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Wind Energy

Australia, especially southern Australia, has some of the world’s best wind resources capable of producing significant wind energy; currently one of the cheapest renewable energy sources available.

Wind energy involves the generation of electricity from the naturally occurring power of the wind. Wind turbines capture wind energy within the area swept by their blades, proportional to the wind speed cubed, up to the designed maximum blade speed. The blades in turn drive an electrical generator to produce power for export to the grid.

Sites where there is strong, consistent wind, such as across Southern Australia, are the most appropriate locations for wind farms. An excellent wind site is generally considered to provide average wind speeds greater than 8 metres per second at ground level.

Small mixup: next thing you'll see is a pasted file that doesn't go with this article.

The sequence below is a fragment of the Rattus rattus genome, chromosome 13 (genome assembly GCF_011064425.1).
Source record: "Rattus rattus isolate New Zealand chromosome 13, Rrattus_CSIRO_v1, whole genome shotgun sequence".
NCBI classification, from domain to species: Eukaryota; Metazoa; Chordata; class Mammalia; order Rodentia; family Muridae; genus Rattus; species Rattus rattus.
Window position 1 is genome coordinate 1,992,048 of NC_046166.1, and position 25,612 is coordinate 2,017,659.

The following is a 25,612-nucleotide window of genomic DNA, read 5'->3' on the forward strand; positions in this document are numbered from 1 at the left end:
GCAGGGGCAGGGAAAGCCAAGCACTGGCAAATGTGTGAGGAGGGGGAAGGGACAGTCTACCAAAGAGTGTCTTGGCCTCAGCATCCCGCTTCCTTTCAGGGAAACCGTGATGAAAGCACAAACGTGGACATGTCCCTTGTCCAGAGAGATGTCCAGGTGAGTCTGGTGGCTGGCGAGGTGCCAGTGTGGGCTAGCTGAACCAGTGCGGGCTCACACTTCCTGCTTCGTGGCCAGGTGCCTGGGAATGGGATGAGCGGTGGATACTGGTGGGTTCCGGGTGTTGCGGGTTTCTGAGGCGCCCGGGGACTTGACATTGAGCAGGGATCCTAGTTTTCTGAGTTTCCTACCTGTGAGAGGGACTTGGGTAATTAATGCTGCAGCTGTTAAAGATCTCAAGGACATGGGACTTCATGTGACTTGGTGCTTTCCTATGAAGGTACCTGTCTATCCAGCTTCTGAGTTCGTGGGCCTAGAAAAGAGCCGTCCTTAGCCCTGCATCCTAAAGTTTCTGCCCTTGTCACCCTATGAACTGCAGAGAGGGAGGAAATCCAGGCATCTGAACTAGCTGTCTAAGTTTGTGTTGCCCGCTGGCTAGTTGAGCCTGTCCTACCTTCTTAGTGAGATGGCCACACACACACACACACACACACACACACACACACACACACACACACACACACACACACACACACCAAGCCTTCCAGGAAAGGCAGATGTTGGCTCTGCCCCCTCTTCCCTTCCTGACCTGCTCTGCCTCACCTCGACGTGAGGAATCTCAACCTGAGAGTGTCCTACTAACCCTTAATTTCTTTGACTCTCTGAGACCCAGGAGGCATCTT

Large areas within NSW – including the South East – have excellent wind resources by international standards and many of the best sites are located near existing electricity grid infrastructure.

In 2015, Australia's wind farms produced 33.7 per cent of the country's clean energy and supplied 4.9 per cent of Australia's overall electricity during the year.

With some of Australia’s best wind resources located in close proximity to existing grid infrastructure, the south east NSW-ACT region has attracted a proliferation of utility scale wind farms in recent years, particularly in regional NSW. Wind energy is currently the most cost effective renewable energy technology and is assisting Australia to meet its national renewable energy target (RET). The region has 8 fully operational wind farms including the largest in NSW – the 165.5MW Gullen Range Wind Farm which generates enough renewable energy to power 60,000 NSW homes.

Click here to watch a video produced by Acciona: How does a wind turbine work?

Information above from a variety of sources including http://www.cleanenergycouncil.org.au/ and the NSW Renewable Energy Action Plan.

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